THE latest long-term turnaround plan being formulated by state-owned carrier South African Airways (SAA) would differ from nine previous ones that were never implemented and were "gathering dust on the shelves", acting chairwoman Dudu Myeni said in Parliament on Tuesday.
In a briefing to Parliament’s public enterprises committee on the airline’s 2011-12 financial results, Ms Myeni said the difference was that the new strategy would be developed, owned and implemented by the troubled airline’s own executives.
The new turnaround plan is to be presented to the government, as the shareholder, at the end of March or in early April.
Widespread consultation with the government and stakeholders would feed into the strategy, which Ms Myeni said would span two decades and reflect modern thinking in the international air transport market, based on successful models from around the world.
The implementation of the strategy would be closely monitored by the board.
SAA acting CEO Nico Bezuidenhout said the need for a long-term turnaround strategy was clear in the fact that SAA had destroyed R12bn in capital over the last 10 years — R9bn from hedging losses and R3bn from operational losses.
This was not sustainable and there had to be a "proactive way" forward, which could only be through a long-term turnaround strategy rather than the adoption of a piecemeal approach.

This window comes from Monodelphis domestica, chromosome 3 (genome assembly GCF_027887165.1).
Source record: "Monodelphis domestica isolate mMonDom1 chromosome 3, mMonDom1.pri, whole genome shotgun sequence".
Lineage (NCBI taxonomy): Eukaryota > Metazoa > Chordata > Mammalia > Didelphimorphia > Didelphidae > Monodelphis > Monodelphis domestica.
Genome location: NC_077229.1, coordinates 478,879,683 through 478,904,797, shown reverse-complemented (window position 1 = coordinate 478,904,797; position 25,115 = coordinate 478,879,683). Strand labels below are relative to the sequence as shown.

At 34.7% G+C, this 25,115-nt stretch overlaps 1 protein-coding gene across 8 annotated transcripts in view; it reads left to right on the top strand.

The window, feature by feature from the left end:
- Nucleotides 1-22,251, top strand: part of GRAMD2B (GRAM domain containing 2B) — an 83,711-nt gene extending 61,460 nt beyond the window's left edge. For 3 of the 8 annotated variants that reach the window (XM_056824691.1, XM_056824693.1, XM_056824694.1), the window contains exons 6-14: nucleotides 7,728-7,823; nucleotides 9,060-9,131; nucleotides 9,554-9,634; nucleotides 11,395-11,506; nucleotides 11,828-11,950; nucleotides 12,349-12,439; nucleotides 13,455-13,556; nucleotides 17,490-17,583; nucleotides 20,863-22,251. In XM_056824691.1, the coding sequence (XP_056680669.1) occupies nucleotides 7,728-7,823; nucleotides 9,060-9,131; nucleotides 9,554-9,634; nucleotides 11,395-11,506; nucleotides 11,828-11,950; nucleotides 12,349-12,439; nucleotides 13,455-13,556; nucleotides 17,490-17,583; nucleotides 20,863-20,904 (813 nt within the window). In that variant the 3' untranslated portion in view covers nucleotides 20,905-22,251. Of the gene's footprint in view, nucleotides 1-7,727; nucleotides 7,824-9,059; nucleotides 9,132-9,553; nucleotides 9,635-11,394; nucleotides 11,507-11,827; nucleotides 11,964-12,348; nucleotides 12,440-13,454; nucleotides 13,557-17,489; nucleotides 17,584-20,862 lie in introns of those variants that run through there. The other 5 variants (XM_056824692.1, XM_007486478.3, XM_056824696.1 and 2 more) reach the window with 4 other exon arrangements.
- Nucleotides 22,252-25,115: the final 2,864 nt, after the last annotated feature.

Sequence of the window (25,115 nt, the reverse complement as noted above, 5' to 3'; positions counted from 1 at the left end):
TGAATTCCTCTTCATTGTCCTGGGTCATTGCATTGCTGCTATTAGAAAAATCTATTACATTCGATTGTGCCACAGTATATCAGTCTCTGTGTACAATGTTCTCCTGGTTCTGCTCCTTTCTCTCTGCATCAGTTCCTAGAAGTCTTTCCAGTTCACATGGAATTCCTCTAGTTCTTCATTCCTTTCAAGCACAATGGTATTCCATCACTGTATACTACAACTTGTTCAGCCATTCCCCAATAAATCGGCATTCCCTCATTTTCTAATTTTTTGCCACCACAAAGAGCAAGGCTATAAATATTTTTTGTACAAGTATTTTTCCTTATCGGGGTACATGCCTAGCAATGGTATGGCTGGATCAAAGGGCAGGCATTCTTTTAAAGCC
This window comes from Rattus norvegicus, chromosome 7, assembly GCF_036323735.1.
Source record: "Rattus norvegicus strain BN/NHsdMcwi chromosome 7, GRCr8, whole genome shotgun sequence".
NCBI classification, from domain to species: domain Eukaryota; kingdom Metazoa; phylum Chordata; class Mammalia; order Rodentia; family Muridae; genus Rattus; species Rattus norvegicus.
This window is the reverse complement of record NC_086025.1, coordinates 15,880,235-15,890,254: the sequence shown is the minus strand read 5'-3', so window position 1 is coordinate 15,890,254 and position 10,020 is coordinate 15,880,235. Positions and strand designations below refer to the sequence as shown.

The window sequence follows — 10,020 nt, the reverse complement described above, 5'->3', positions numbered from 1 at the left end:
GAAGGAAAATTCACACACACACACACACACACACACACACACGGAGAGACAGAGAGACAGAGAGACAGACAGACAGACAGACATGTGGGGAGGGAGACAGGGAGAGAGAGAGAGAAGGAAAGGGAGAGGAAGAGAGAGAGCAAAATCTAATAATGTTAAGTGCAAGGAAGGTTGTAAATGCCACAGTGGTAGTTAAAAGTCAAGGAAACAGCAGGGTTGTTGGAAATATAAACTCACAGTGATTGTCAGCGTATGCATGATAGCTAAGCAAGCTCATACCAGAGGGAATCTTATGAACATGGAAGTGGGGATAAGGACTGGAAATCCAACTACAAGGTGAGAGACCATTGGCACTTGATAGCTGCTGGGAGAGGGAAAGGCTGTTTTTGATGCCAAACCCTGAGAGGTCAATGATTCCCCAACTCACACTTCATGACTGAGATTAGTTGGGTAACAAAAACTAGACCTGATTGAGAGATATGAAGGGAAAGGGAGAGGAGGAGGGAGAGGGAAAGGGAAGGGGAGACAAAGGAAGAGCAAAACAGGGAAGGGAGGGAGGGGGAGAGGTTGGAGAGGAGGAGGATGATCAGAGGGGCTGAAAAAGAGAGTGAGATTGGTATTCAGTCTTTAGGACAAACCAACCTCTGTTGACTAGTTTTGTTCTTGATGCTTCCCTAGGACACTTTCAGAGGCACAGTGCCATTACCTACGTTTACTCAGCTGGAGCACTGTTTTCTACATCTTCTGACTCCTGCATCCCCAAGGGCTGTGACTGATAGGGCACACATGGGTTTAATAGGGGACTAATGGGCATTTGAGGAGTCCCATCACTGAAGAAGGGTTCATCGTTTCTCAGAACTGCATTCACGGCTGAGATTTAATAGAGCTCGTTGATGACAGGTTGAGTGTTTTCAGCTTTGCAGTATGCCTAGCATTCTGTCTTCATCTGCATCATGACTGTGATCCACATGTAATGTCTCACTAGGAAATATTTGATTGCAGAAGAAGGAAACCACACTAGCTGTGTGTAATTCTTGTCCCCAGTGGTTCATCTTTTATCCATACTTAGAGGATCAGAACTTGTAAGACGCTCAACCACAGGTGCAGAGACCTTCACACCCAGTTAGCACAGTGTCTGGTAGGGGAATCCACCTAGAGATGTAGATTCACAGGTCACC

He reported that baggage pilferage had been cut by two-thirds in the year to January when a rate of 0.29 per 1,000 baggages was recorded. This compared with the best in the world but the question now was how to sustain this.
He said there was room for improving internal risk controls and governance in the airline. In the year to end-March SAA suffered R128m in fruitless and wasteful expenditure, which indicated that its governance was not "mature".
He emphasised the need for a fuel-efficient fleet and a sound capital base, and for the state’s aviation assets to be integrated.
Ms Myeni appealed to MPs to have faith in SAA and its board and executives — who, she said, were working hard to deal with the airline’s challenges. Despite "all the noise" in the media about the airline, she gave her assurance that "the skies have never looked clearer" for SAA’s future.
She said the board would respond with "determination, due diligence and flexibility" to South Africa’s air transport requirements.
SAA chief financial officer Wolf Meyer was also confident the strategy would help SAA achieve its performance goals. He emphasised that the airline was undercapitalised and required "a permanent and appropriate capital structure" for it to fulfil its mandate.
SAA received a R5bn going-concern guarantee from the government last year, of which R1.5bn would be used for working capital. An amount of R1.2bn was still available from a previous guarantee.
Last year, the airline generated total income of R23.9bn, up 6% from the previous year’s R22.6bn, although the bottom line was hit by operating costs, especially fuel, which rose 17%.
The airline suffered a R1.3bn loss compared with the previous year’s R1bn profit, which translated into a loss of R843m (R779m) after tax provisions.
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